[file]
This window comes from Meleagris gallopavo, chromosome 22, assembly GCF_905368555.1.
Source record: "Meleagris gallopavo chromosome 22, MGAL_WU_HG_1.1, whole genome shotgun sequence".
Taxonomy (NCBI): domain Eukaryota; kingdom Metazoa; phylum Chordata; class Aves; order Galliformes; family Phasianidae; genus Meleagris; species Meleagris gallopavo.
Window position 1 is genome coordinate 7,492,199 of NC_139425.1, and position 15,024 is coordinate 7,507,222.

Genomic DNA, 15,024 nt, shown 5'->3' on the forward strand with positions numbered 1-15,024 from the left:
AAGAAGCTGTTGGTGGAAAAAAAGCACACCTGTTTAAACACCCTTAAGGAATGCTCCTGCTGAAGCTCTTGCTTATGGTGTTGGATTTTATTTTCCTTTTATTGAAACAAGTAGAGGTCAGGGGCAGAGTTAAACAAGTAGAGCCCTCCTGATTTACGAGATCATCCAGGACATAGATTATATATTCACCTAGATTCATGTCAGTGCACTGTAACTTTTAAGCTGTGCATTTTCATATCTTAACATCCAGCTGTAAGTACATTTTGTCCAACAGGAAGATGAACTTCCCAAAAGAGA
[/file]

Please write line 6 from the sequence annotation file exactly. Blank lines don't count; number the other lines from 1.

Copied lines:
AAGAAGCTGTTGGTGGAAAAAAAGCACACCTGTTTAAACACCCTTAAGGAATGCTCCTGCTGAAGCTCTTGCTTATGGTGTTGGATTTTATTTTCCTTTTATTGAAACAAGTAGAGGTCAGGGGCAGAGTTAAACAAGTAGAGCCCTCCTGATTTACGAGATCATCCAGGACATAGATTATATATTCACCTAGATTCATGTCAGTGCACTGTAACTTTTAAGCTGTGCATTTTCATATCTTAACATCCAGCTGTAAGTACATTTTGTCCAACAGGAAGATGAACTTCCCAAAAGAGA